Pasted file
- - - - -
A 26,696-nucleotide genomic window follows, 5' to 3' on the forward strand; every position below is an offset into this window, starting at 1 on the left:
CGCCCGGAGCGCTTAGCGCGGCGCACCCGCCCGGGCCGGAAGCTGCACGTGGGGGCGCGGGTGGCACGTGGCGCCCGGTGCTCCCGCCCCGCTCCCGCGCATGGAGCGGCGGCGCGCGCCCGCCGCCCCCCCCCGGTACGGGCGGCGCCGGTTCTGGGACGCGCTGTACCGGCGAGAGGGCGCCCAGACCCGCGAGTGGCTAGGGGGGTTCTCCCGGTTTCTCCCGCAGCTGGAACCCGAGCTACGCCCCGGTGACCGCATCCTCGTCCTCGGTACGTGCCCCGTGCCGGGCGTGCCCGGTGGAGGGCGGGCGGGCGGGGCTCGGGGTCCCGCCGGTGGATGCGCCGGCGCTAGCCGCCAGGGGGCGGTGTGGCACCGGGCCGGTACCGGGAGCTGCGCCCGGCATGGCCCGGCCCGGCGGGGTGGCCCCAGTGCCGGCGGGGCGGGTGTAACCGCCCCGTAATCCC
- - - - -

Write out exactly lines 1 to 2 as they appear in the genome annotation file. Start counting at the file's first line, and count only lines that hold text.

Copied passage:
A 26,696-nucleotide genomic window follows, 5' to 3' on the forward strand; every position below is an offset into this window, starting at 1 on the left:
CGCCCGGAGCGCTTAGCGCGGCGCACCCGCCCGGGCCGGAAGCTGCACGTGGGGGCGCGGGTGGCACGTGGCGCCCGGTGCTCCCGCCCCGCTCCCGCGCATGGAGCGGCGGCGCGCGCCCGCCGCCCCCCCCCGGTACGGGCGGCGCCGGTTCTGGGACGCGCTGTACCGGCGAGAGGGCGCCCAGACCCGCGAGTGGCTAGGGGGGTTCTCCCGGTTTCTCCCGCAGCTGGAACCCGAGCTACGCCCCGGTGACCGCATCCTCGTCCTCGGTACGTGCCCCGTGCCGGGCGTGCCCGGTGGAGGGCGGGCGGGCGGGGCTCGGGGTCCCGCCGGTGGATGCGCCGGCGCTAGCCGCCAGGGGGCGGTGTGGCACCGGGCCGGTACCGGGAGCTGCGCCCGGCATGGCCCGGCCCGGCGGGGTGGCCCCAGTGCCGGCGGGGCGGGTGTAACCGCCCCGTAATCCC